It’s the holiday season and many of us are getting into the spirit by decorating our homes and escaping the cold. In this blog, I’ll be using a clever method of combining projects in SOLIDWORKS Visualize to quickly transform an empty living room into a warm and cozy winter escape that we’ll bring to life with a rendering.Once you’ve used Visualize, it becomes abundantly clear that the software is top in its class at creating photo-realistic images. Typically, only experts know that you can import other file types. This includes 3D models that weren’t created with a traditional CAD system, such as models created for video games and movies. Examples you’ll see in this blog of these “non-CAD” 3D models will be a couch, candles, a holiday tree and wrapped presents.
There are many places online where you can purchase these non-CAD 3D models and they are perfect for supplementing your SOLIDWORKS models in renderings. I typically use .OBJ or .FBX files to import and then add the appearances in Visualize as usual.One major benefit is that these models often have more organic geometry that would be hard to model with traditional CAD. Think of things like rocks, water droplets, trees, animals, people, etc. These files also have the unique benefit of utilizing the “UV” appearance mapping method, which is able to realistically wrap appearances over their more complex geometry. Due to these reasons, rendering these models alongside your SOLIDWORKS models will greatly increase the overall realism with very little effort.
So, let’s get started and cover the simple steps for creating our perfect holiday scene.
Step 1: Gathering 3D Models
- I’ve started by exporting my SOLIDWORKS assembly to Visualize, adding the appearances and surrounding it with a winter night environment. The SOLIDWORKS models are the more basic objects in the living room like the walls, windows, coffee table, tree lights, lamp and tv.
- I’ve created independent Visualize projects for each imported .OBJ file, added their appearances and saved them separately to keep them organized. These models include a couch, candles, holiday tree and wrapped presents.
Notes About the .OBJ Models
- Couch: This couch model has organic geometry that forms the cushions and upholstery in a very realistic way. The model also came with fabric texture appearances that wrapped onto the couch perfectly with UV mapping.
- Candles: The candles are simple geometry, but this model came with a flame appearance plus an alpha map which hides the background to make it look like a real flame!
Holiday Tree: This tree model came preloaded with the tree topper and ornaments. It has numerous branches that utilize the same alpha channel method as the candle flame to allow you to see the individual pine needles. I modeled the tree lights in SOLIDWORKS using a helical curve as a sweep path for the braided wires. I then used a curve driven component pattern to space the bulbs along the helix.
- Wrapped Presents: The present models have very organic geometry in the bows as well as the wrapping paper itself. They are not simple cubes and sweeps created in SOLIDWORKS. Rather, they have slight surface dimples and organic curves that boost the realism.
Step 2: Combining Projects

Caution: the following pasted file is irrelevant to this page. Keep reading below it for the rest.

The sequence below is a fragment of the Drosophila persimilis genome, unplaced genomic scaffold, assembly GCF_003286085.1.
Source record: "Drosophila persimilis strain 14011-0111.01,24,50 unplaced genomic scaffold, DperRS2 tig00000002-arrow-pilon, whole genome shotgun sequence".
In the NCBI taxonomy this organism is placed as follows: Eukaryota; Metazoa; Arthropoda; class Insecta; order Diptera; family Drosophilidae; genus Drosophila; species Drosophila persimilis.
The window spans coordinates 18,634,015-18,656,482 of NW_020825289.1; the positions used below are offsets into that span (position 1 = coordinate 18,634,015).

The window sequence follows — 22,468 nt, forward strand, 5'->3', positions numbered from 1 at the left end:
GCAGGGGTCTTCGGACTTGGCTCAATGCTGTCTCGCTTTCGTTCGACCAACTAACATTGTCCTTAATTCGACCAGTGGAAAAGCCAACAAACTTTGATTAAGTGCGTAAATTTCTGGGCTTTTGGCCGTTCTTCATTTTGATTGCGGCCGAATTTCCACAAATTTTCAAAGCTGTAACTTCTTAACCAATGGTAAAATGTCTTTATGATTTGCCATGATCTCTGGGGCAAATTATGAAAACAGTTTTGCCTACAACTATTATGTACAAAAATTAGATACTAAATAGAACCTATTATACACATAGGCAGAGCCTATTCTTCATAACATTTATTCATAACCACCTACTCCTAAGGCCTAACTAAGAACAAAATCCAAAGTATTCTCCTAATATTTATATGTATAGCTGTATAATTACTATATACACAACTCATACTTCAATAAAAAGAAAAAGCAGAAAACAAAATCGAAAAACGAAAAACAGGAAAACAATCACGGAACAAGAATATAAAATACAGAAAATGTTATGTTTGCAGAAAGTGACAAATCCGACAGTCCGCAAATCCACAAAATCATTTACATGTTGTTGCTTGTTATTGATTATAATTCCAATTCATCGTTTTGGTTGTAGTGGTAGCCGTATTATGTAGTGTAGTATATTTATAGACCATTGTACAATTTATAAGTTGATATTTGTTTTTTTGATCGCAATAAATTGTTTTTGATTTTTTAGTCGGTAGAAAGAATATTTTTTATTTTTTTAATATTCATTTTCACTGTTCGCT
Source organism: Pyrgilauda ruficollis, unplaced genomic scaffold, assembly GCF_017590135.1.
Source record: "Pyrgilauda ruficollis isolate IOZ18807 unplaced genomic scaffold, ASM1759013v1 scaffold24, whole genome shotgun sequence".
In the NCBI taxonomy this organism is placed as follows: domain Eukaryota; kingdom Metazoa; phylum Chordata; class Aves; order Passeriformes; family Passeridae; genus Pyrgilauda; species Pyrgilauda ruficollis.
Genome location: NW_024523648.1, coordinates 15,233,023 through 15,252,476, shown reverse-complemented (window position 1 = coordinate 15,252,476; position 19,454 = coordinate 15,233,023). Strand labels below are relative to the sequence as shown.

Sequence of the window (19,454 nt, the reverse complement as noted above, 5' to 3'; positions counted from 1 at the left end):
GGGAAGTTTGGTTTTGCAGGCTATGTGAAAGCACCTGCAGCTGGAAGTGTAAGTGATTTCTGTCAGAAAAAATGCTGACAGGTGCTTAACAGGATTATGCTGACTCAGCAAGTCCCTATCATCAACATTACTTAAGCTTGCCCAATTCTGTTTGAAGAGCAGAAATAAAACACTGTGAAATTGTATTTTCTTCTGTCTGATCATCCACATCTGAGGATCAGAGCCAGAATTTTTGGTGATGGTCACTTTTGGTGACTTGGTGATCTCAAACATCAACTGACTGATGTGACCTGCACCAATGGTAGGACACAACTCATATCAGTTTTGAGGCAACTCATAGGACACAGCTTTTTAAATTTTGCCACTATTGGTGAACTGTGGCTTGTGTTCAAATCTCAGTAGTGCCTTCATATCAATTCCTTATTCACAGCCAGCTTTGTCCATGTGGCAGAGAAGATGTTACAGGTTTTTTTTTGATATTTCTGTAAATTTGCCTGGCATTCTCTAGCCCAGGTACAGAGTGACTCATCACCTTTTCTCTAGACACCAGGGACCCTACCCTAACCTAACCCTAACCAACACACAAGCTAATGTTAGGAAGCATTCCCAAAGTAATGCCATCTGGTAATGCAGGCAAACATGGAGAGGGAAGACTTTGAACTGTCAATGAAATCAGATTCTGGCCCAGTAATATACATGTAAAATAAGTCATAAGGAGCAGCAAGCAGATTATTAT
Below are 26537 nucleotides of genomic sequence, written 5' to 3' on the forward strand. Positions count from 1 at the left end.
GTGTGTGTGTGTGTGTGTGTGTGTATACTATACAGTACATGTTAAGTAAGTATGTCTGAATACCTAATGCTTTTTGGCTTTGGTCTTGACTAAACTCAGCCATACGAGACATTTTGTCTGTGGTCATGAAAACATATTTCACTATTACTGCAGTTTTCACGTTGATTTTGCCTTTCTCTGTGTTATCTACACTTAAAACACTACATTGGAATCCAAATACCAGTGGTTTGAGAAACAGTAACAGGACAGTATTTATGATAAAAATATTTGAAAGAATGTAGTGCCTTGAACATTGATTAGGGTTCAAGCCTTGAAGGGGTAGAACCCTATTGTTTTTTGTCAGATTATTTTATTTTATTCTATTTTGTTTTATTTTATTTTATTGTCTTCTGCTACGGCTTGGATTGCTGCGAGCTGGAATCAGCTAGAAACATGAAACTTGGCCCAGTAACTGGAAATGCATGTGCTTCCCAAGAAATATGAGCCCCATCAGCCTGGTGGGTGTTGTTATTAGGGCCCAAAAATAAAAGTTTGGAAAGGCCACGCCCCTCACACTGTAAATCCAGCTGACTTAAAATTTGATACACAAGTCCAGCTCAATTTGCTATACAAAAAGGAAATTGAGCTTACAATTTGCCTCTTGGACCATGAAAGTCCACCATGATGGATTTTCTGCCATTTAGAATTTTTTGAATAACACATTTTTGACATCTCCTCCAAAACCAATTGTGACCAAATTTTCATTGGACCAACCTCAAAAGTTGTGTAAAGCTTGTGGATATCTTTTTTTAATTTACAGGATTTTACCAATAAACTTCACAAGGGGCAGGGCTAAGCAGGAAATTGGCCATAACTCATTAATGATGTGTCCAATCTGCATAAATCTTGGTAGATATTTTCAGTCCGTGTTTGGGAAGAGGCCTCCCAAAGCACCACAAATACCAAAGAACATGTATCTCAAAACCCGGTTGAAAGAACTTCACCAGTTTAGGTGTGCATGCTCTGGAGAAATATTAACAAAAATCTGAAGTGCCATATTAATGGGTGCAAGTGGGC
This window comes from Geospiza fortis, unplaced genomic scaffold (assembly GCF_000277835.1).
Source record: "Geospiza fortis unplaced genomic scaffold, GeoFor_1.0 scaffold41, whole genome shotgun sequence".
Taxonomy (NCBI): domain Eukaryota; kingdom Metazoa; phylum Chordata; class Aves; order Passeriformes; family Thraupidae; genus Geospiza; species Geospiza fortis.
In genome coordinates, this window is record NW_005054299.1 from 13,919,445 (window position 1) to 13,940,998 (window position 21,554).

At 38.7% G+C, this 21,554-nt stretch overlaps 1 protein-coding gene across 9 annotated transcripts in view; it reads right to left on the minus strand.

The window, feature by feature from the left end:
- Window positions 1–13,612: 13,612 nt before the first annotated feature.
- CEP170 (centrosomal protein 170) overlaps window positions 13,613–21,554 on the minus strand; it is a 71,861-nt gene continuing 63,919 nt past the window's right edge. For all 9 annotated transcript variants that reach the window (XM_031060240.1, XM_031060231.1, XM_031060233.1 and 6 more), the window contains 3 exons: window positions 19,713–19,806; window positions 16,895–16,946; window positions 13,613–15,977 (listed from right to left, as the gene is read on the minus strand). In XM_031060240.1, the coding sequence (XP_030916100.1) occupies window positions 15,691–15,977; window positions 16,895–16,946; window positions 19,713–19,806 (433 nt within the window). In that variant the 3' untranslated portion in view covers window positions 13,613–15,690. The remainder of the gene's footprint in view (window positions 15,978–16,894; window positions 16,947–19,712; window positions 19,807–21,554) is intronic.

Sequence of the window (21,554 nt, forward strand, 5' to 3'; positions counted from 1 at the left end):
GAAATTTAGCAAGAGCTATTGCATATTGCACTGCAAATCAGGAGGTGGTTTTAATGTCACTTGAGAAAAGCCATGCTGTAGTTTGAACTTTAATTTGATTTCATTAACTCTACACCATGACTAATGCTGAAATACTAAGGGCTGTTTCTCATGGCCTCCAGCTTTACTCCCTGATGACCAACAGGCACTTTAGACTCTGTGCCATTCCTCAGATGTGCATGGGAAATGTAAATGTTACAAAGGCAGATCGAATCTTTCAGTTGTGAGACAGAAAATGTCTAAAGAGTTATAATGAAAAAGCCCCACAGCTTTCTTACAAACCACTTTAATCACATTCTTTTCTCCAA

- Already having my SOLIDWORKS models set up in Visualize, I need to import the other Visualize projects that I’ve created.
- To import a project, activate the “Models” pane, click the “Add” symbol and select “Import Model.” Then simply select the Visualize projects and click “Open.” This will insert the models with the same location and scale as they exist in their individual Visualize projects.
*IMPORTANT NOTE: The total polygon count of your project has the tendency to grow large when using this method. It greatly depends on the mesh quality of the imported .OBJ file since they come in various resolutions. Each imported project will add to the overall polygon count and can increase rendering time as a result. However, this is a small price to pay for the realism we achieve. For reference, this project has over 22 million polygons.
Step 3: Locating the Models
- This step is to simply use the “Move” tool to move the models within the scene. At this point, I’m taking care to place the models so that they realistically sit on the floor and are positioned naturally throughout the scene. I paid special attention when placing the presents around the tree by placing them in different positions and even angling one, so it appears to be resting on another present.
Step 4: Adjustments and Final Rendering
- To wrap this project up, it’s worth spending the time to adjust the lighting of the emissive appearances in the scene. The Visualize HDRI environment I used is set to nearly zero brightness, so the emissive objects in the room are producing all the light in the scene. The lighting gives us a warm and cozy feeling by using the glowing red and green lights on the tree and tv along with the soft white light cast from the candles and lamp.
- With the lighting adjusted to our liking, I’ll render this as an image using the AI Denoiser to rapidly speed up the rendering. The final 1920×1080 image took less than 5 minutes.
Getting in the holiday spirit, whether at home or with SOLIDWORKS Visualize, should be an enjoyable experience and one that makes you happy. Our SOLIDWORKS models are core to the work we do with Visualize, but you’ve seen how supplementing your models with more organic, non-CAD, models can rapidly increase the overall realism of your renderings. Like gathering with your loved ones and decorating your home for the holidays, combining your Visualize projects and putting together a beautiful rendering can be just as fun and fulfilling.